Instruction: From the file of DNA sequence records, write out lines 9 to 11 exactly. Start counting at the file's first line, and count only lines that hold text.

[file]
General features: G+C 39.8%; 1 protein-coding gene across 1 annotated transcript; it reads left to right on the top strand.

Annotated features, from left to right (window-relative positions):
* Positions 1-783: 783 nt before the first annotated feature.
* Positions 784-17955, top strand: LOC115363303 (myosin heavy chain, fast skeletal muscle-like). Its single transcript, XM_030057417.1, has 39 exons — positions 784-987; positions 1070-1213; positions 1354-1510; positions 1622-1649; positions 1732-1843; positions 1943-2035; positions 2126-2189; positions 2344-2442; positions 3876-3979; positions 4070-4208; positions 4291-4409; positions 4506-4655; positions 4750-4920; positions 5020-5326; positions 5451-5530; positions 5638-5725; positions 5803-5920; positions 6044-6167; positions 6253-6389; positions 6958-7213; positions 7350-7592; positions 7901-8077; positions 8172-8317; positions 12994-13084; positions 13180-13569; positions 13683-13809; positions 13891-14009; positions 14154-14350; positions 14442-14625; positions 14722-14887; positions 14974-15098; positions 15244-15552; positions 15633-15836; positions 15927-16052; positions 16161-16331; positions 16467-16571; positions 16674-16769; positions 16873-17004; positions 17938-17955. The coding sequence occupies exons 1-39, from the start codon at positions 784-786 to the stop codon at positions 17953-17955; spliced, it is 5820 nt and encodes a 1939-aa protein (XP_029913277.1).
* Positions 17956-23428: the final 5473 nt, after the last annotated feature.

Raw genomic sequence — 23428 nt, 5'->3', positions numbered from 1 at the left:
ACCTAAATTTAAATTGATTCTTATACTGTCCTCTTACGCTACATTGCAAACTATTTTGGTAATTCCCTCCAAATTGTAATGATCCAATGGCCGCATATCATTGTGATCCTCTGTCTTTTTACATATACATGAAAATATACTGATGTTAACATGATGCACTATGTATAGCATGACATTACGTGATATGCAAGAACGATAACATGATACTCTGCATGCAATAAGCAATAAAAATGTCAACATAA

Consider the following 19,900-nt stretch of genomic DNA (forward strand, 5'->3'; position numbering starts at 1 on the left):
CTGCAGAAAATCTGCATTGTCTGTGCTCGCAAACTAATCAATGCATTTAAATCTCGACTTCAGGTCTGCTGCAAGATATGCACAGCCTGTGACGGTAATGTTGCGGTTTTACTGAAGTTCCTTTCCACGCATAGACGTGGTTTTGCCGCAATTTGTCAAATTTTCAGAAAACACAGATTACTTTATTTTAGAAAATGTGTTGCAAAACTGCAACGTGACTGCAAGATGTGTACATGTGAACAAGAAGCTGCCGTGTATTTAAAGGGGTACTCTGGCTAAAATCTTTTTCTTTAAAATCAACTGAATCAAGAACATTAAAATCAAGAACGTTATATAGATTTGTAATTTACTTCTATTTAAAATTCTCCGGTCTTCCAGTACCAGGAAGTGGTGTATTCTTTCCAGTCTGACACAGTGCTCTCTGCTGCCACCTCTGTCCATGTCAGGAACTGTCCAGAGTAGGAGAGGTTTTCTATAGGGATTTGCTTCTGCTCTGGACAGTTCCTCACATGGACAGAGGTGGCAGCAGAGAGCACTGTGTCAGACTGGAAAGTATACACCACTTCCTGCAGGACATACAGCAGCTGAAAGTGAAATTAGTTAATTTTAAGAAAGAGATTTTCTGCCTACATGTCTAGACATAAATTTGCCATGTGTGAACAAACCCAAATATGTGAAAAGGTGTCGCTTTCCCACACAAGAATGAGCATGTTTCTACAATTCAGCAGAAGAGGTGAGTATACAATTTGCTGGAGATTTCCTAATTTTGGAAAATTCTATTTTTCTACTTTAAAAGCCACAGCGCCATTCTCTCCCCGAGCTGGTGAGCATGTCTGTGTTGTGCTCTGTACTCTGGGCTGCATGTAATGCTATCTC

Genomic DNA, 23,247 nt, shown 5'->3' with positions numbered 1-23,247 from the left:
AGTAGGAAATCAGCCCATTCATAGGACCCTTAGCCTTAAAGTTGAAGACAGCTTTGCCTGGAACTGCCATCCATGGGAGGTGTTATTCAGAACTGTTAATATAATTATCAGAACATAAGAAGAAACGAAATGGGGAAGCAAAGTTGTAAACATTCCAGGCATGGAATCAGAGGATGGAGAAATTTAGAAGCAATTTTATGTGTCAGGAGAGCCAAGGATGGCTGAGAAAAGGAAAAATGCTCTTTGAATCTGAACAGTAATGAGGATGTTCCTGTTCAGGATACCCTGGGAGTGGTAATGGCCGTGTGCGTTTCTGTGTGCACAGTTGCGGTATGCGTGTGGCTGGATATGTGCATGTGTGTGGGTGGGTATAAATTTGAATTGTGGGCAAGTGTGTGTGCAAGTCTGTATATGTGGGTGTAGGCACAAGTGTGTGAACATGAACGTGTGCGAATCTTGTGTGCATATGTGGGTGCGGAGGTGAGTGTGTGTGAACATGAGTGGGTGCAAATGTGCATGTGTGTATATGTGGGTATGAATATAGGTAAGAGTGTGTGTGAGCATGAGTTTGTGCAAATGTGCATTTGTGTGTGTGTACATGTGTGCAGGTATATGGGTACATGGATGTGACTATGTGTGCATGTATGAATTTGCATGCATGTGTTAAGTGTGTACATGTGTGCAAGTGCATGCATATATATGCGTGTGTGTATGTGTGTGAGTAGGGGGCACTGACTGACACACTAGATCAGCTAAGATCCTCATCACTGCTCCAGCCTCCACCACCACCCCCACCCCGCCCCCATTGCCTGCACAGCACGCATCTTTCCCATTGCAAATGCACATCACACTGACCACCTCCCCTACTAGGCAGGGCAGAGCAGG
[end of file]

CTGCAGAAAATCTGCATTGTCTGTGCTCGCAAACTAATCAATGCATTTAAATCTCGACTTCAGGTCTGCTGCAAGATATGCACAGCCTGTGACGGTAATGTTGCGGTTTTACTGAAGTTCCTTTCCACGCATAGACGTGGTTTTGCCGCAATTTGTCAAATTTTCAGAAAACACAGATTACTTTATTTTAGAAAATGTGTTGCAAAACTGCAACGTGACTGCAAGATGTGTACATGTGAACAAGAAGCTGCCGTGTATTTAAAGGGGTACTCTGGCTAAAATCTTTTTCTTTAAAATCAACTGAATCAAGAACATTAAAATCAAGAACGTTATATAGATTTGTAATTTACTTCTATTTAAAATTCTCCGGTCTTCCAGTACCAGGAAGTGGTGTATTCTTTCCAGTCTGACACAGTGCTCTCTGCTGCCACCTCTGTCCATGTCAGGAACTGTCCAGAGTAGGAGAGGTTTTCTATAGGGATTTGCTTCTGCTCTGGACAGTTCCTCACATGGACAGAGGTGGCAGCAGAGAGCACTGTGTCAGACTGGAAAGTATACACCACTTCCTGCAGGACATACAGCAGCTGAAAGTGAAATTAGTTAATTTTAAGAAAGAGATTTTCTGCCTACATGTCTAGACATAAATTTGCCATGTGTGAACAAACCCAAATATGTGAAAAGGTGTCGCTTTCCCACACAAGAATGAGCATGTTTCTACAATTCAGCAGAAGAGGTGAGTATACAATTTGCTGGAGATTTCCTAATTTTGGAAAATTCTATTTTTCTACTTTAAAAGCCACAGCGCCATTCTCTCCCCGAGCTGGTGAGCATGTCTGTGTTGTGCTCTGTACTCTGGGCTGCATGTAATGCTATCTC

Genomic DNA, 23,247 nt, shown 5'->3' with positions numbered 1-23,247 from the left:
AGTAGGAAATCAGCCCATTCATAGGACCCTTAGCCTTAAAGTTGAAGACAGCTTTGCCTGGAACTGCCATCCATGGGAGGTGTTATTCAGAACTGTTAATATAATTATCAGAACATAAGAAGAAACGAAATGGGGAAGCAAAGTTGTAAACATTCCAGGCATGGAATCAGAGGATGGAGAAATTTAGAAGCAATTTTATGTGTCAGGAGAGCCAAGGATGGCTGAGAAAAGGAAAAATGCTCTTTGAATCTGAACAGTAATGAGGATGTTCCTGTTCAGGATACCCTGGGAGTGGTAATGGCCGTGTGCGTTTCTGTGTGCACAGTTGCGGTATGCGTGTGGCTGGATATGTGCATGTGTGTGGGTGGGTATAAATTTGAATTGTGGGCAAGTGTGTGTGCAAGTCTGTATATGTGGGTGTAGGCACAAGTGTGTGAACATGAACGTGTGCGAATCTTGTGTGCATATGTGGGTGCGGAGGTGAGTGTGTGTGAACATGAGTGGGTGCAAATGTGCATGTGTGTATATGTGGGTATGAATATAGGTAAGAGTGTGTGTGAGCATGAGTTTGTGCAAATGTGCATTTGTGTGTGTGTACATGTGTGCAGGTATATGGGTACATGGATGTGACTATGTGTGCATGTATGAATTTGCATGCATGTGTTAAGTGTGTACATGTGTGCAAGTGCATGCATATATATGCGTGTGTGTATGTGTGTGAGTAGGGGGCACTGACTGACACACTAGATCAGCTAAGATCCTCATCACTGCTCCAGCCTCCACCACCACCCCCACCCCGCCCCCATTGCCTGCACAGCACGCATCTTTCCCATTGCAAATGCACATCACACTGACCACCTCCCCTACTAGGCAGGGCAGAGCAGG